A Heartbreaking End

The BHS football team faced many aspects of adversity this season. They battled through it all, and had a chance to make the state championship game but they ultimately came up short of their goal.


Logan Schaubert, Sports Editor

Taking the snap.  Junior Quarterback Caden Fisher gets ready to take a snap from BHS senior Center Cade Casey. The Demons had a lot of injuries late in the season which was a main factor that BHS failed to advance in the postseason. “Injuries are part of football,” Gibson said. “Usually the healthiest teams do well at the end of season, and unfortunately for us we didn’t have much depth, which was our concern at the beginning of the season.” (Bill Prokopyk)

Bismarck High football has a long standing tradition of success over the past 20 years. During that time period, BHS has won six state championships and made 12 title game appearances. This year’s football team wanted to implement the same success.

The 2020 football team entered the “AAA” playoffs with a 6-1 record and represented the WDA (Western Dakota Association) with the #2 seed. There was a lot of worry coming into the playoffs with the loss of All-State running back Isaiah Huus, whose season was cut short due to a knee injury. 

“I had surgery back in May after wrestling to remove my bursa sac because it was inflamed and super swollen and the fluid wouldn’t drain,” Huus said. “After surgery it just never healed 100% and I still had some problems. During football it kept swelling a bit and just got worse and worse. During the Legacy game, I busted the knee open a bit where it kept bleeding and draining fluid out. I needed surgery this time because the knee got infected with Staph.”

After the final regular season game versus Century, Huus knew something serious was wrong with his knee and that his season going forward could be in jeopardy. 

“After that game I went to practice Monday and morning lifting on Tuesday,” Huus said. On Tuesday though, my whole body and knee hurt pretty bad and I felt sorta off. The whole day I had body aches, a headache and the chills. I went to practice, and I saw Alicia Wells (Head Athletic Trainer at BHS). I had a temperature of 102, so she suggested that I go to the ER after seeing my knee got red and was warm indicating an infection.”

When Huus went to the emergency room, the doctors soon agreed that something was wrong with his knee, and that his football season was over.

“At the ER they said the knee was for sure infected,” Huus said. “A doctor came in and we asked if I could get on a pill for the infection so I could still play that Friday versus West Fargo and he said yes. Minutes later though, the surgeon came in and told me I had to be admitted into the hospital and would need surgery in the morning. Hearing that news was absolutely heartbreaking, and having to text the team that I wouldn’t be able to play and be on the field with them the rest of the season was very hard.”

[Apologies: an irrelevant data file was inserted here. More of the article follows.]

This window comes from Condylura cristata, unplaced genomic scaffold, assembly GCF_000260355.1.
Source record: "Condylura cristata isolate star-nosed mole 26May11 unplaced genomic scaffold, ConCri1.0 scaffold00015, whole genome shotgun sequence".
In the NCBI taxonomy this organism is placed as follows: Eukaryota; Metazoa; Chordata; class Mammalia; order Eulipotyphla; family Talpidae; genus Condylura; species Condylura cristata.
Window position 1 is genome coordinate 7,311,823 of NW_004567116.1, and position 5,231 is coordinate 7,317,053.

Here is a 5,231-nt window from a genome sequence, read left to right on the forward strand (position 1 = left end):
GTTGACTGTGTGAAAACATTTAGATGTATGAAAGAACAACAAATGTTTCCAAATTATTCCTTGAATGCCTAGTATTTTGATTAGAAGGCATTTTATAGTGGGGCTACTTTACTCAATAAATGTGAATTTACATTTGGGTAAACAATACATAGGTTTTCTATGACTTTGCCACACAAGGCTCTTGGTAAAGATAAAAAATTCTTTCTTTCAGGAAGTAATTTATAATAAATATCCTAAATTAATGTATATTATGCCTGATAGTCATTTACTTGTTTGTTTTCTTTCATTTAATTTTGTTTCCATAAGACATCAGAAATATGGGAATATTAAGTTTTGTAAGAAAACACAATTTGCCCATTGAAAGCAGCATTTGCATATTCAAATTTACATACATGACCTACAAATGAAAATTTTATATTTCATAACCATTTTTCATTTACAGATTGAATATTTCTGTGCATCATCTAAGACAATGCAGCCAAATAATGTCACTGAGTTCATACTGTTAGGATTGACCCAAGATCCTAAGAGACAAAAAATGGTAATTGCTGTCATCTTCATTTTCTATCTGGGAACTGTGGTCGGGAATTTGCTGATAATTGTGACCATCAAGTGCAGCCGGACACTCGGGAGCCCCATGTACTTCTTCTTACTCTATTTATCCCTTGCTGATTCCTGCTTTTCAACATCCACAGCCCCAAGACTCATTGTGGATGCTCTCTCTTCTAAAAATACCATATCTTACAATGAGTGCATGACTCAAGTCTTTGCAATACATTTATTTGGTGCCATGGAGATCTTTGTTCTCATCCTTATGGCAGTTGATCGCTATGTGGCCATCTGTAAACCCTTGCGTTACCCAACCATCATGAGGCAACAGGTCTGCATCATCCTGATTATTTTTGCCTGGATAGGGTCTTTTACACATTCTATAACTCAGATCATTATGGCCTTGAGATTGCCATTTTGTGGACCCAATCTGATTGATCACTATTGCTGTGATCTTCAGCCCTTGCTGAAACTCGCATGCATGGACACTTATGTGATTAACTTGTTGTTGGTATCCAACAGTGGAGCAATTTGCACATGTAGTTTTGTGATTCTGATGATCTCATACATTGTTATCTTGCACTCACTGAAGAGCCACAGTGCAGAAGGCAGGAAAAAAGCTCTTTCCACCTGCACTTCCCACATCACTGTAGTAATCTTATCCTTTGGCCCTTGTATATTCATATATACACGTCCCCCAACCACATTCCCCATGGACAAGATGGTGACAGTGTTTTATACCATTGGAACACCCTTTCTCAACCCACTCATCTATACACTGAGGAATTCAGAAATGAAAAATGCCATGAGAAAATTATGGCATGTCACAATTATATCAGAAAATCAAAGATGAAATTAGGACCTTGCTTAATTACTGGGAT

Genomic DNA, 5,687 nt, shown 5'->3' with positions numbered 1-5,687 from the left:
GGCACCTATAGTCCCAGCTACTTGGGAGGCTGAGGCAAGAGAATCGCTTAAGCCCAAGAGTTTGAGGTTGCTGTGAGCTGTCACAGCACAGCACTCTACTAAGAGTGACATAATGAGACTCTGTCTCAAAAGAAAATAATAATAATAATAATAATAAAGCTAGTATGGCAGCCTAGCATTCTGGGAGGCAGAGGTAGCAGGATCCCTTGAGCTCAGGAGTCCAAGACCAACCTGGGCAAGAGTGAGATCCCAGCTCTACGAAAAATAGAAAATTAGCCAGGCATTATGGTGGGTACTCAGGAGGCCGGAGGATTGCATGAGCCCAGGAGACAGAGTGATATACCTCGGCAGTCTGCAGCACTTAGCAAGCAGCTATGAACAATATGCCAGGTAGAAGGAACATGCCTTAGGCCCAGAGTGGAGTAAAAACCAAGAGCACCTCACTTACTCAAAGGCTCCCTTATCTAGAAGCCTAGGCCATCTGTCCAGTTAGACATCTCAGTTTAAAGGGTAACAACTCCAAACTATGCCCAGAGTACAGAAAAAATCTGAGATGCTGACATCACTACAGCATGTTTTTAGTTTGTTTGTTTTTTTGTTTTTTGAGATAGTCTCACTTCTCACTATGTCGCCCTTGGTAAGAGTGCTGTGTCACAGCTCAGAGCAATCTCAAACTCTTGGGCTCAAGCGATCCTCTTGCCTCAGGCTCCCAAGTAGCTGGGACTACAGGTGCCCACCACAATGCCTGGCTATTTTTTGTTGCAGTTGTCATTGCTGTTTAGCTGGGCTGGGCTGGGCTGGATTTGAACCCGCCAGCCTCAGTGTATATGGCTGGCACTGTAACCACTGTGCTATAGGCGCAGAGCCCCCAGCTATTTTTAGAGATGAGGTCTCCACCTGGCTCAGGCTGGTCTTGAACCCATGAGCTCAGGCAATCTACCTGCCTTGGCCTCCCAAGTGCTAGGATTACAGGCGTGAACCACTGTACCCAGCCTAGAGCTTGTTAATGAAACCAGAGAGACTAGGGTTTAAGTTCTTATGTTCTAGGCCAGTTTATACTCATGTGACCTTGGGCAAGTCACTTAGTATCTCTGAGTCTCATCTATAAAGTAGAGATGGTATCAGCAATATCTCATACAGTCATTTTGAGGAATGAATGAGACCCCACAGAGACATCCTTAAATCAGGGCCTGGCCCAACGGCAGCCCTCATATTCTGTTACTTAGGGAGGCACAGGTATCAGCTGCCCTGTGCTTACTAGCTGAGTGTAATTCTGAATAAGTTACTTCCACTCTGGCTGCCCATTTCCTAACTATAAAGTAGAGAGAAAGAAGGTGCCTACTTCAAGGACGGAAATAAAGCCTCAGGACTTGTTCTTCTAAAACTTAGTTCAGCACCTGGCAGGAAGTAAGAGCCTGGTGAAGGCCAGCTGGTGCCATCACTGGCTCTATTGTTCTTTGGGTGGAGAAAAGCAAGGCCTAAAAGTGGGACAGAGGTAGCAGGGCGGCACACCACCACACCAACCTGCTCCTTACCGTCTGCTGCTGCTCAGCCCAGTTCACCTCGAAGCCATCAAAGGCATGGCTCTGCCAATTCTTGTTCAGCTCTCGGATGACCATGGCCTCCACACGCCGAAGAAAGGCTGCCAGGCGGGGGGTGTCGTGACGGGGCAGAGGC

With Huus being out for the rest of the season. This made a lot of people doubt the Demons chances moving forward in the playoffs. The players though, had a lot of confidence in the Demons back-up running back, senior Lucas Miller. 

“When we heard Huus was done for the year it we were more shocked than anything,” senior Gunner Swanson said. “But we had lots of confidence in Miller, so we still thought we had a good chance.”

BHS matched up with West Fargo in the first round of the playoffs. The Demons, who lost to West Fargo last year in the quarterfinals, were looking for redemption this time around.

“In our first playoff game against West Fargo we obviously had some unfinished business from last year,” senior Center Cade Casey said. “Not having Huus and coming off a loss didn’t make it any easier, but we knew we were still a good team so we just went out and played hard and ended up winning the game.”

BHS did just that, but it did not come easy. West Fargo scored a 75 yard touchdown with 1:19 remaining in the game to cut BHS’s lead to 21-20. That was where senior Jack Steckler became a hero. Steckler blocked the ensuing extra point to clinch the 21-20 victory for the Demons, and send them to the state semifinals. 

“The last play in the West Fargo game felt like it was going in slow motion,” Casey said. “When I saw Jack block that kick I got so excited because I knew the game was over. After the game the team was so happy that we won because we knew we still had another week.”